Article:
Maybe those puzzles just didn't resonate with me, but I think things would have been better if they were spaced out through the game as one of many mechanics you use throughout your quest. Instead, the vast majority are crammed into one dungeon, so you have all these "throw bombs through portals to destroy obstructions" and "push blocks through portals to weigh down platforms" tasks with little else to do. This place would have taken a while to get through simply due to its size. Having a seemingly never-ending assortment of puzzles based around a mechanic I wasn't particularly enjoying made it a real trial to endure. Note to self: Next time I'm looking for older games I never played when they were first released, do NOT snag Portal.

The worst thing was that The Black Throne was essentially the game's final dungeon. After that, you only have a short area to traverse, some padding -- I mean, a scavenger hunt throughout the world for the pieces of a sword capable of damaging The Destroyer -- and your battle with that baddie. Essentially, a game I really liked was noticeably marred by how its final hours didn't live up to the standard the rest had set. While Darksiders wasn't a particularly original game, it mainly borrowed from ones I liked or loved and, for most of its running, that was enough for me to give it a hearty recommendation, at least for fans of the games inspiring it. After completing it, I still can recommend it, but that endorsement is a fair bit more muted. Well, unless you're a huge fan of Portal and the sort of puzzles it possesses, in which case, full speed ahead!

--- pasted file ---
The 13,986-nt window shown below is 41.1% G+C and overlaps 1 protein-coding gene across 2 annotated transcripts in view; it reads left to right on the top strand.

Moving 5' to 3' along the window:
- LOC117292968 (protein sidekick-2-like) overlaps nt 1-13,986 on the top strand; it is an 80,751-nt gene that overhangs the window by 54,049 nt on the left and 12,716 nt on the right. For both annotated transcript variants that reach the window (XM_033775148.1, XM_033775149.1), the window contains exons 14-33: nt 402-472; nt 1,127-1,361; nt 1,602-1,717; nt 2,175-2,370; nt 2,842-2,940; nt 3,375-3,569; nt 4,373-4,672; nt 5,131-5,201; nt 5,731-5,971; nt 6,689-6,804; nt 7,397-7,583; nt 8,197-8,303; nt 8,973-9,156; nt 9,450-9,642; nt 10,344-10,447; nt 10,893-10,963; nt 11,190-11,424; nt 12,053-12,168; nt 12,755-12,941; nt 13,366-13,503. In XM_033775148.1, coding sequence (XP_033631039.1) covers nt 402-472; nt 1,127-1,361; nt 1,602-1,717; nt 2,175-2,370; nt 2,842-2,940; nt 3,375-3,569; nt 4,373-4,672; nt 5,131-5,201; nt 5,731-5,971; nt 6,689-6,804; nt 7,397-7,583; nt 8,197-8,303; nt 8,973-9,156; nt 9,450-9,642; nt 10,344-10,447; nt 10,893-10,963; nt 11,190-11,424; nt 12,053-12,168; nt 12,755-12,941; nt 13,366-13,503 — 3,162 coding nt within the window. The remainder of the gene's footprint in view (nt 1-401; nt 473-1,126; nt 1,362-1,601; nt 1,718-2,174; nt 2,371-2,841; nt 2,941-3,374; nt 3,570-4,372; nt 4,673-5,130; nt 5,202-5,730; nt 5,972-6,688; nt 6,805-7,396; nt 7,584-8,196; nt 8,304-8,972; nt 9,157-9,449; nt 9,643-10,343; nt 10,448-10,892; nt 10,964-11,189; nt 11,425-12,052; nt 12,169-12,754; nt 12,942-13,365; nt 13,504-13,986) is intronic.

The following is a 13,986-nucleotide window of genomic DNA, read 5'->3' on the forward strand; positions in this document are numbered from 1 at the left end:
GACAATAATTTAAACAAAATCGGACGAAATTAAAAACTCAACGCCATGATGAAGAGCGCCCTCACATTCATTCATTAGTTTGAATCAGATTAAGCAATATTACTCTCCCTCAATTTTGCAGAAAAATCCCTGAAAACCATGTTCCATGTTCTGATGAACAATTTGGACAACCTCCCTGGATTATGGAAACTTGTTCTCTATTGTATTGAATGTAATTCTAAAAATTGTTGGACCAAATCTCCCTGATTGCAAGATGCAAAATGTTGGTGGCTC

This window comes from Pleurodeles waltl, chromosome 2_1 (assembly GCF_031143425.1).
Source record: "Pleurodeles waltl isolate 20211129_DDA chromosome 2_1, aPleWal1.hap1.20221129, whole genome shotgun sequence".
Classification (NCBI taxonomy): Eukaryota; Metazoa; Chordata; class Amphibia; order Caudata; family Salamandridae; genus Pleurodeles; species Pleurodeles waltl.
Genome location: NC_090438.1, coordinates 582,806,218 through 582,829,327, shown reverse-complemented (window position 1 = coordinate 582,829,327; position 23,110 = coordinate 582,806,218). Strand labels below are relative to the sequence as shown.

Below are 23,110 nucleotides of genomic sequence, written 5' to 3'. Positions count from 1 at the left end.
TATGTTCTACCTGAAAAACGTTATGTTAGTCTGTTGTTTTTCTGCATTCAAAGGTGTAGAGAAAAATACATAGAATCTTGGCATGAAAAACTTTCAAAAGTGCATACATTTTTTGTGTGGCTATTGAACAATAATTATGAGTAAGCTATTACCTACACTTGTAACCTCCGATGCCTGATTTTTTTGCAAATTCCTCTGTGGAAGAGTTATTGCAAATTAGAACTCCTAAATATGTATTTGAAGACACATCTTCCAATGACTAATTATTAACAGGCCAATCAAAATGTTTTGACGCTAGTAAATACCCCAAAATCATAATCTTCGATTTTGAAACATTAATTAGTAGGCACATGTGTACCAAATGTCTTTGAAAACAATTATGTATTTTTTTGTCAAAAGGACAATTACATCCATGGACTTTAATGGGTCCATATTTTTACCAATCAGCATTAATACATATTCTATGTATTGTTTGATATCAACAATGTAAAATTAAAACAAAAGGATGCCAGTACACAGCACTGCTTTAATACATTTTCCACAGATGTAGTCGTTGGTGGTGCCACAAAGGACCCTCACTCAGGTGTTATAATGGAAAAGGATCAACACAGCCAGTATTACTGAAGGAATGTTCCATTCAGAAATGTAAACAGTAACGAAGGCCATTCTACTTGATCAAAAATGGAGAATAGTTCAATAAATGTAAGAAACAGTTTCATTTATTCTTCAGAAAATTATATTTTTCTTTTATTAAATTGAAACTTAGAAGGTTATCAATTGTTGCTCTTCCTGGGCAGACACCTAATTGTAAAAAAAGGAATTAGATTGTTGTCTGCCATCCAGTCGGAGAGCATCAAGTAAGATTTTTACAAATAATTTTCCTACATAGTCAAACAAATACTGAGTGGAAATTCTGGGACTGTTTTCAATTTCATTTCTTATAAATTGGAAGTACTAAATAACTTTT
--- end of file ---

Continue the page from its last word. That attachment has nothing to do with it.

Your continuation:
3.5/5

overdrive's avatar
Staff review by Rob Hamilton (February 12, 2021)

Rob Hamilton is the official drunken master of review writing for Honestgamers.

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Germ posted February 12, 2021:

My wife is currently playing Darksiders II on my recommendation. It's by far my favorite in the series, although I haven't played Genesis yet. If you get around to it I'll be looking forward to your review of that one too. Quite liked this first entry as well.
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overdrive posted February 13, 2021:

Right now, I've made it to the World of the Dead and am right outside the Arena. Yeah, I like it a fair bit better. I mean, there is the nagging worry that I've seen Voidwalker things in a few places, but haven't gotten the ability yet, so I can envision a whole dungeon where I do nothing but that, like in the first game, but overall, I like the dungeons a lot more. Both Lost Temple and Foundry were just great and Drenchfort was really good, too. I also like how the dungeons have a larger focus, with the world itself basically being a hub, more or less. Think I've already done about as many dungeons as there were in the first game and I don't even think I'm halfway through.

About the only negative experience I had was my brief trip to The Scar. I noticed enemies were dealing WAY more damage than previously. Then I had this hellish climb upward while instant-death lava chased me that nearly broke me. And then I realized my L11 Death was fighting L17 foes and decided to put off the rest of the dungeon for a bit.

I do love the Possessed Weapon addition. Allows all the vendor trash enemies drop to have a purpose and it's cool as hell to upgrade weapons so you can regen health or whatnot from hitting, critical-ing or killing enemies, while getting defense and strength boosts from doing so.